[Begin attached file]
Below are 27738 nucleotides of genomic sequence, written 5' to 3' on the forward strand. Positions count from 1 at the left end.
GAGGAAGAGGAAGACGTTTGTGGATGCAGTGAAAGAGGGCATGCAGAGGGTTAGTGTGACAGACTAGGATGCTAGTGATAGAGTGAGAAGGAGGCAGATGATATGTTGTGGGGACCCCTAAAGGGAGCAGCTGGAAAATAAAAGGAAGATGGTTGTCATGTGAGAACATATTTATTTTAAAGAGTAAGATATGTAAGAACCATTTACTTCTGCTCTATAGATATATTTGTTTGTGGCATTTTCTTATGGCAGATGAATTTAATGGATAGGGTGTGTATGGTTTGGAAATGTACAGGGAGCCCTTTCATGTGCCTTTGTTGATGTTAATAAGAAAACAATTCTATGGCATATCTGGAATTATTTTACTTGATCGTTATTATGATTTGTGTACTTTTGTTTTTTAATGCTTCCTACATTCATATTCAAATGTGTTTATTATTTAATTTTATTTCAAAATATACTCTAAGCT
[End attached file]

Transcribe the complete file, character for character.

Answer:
Below are 27738 nucleotides of genomic sequence, written 5' to 3' on the forward strand. Positions count from 1 at the left end.
GAGGAAGAGGAAGACGTTTGTGGATGCAGTGAAAGAGGGCATGCAGAGGGTTAGTGTGACAGACTAGGATGCTAGTGATAGAGTGAGAAGGAGGCAGATGATATGTTGTGGGGACCCCTAAAGGGAGCAGCTGGAAAATAAAAGGAAGATGGTTGTCATGTGAGAACATATTTATTTTAAAGAGTAAGATATGTAAGAACCATTTACTTCTGCTCTATAGATATATTTGTTTGTGGCATTTTCTTATGGCAGATGAATTTAATGGATAGGGTGTGTATGGTTTGGAAATGTACAGGGAGCCCTTTCATGTGCCTTTGTTGATGTTAATAAGAAAACAATTCTATGGCATATCTGGAATTATTTTACTTGATCGTTATTATGATTTGTGTACTTTTGTTTTTTAATGCTTCCTACATTCATATTCAAATGTGTTTATTATTTAATTTTATTTCAAAATATACTCTAAGCT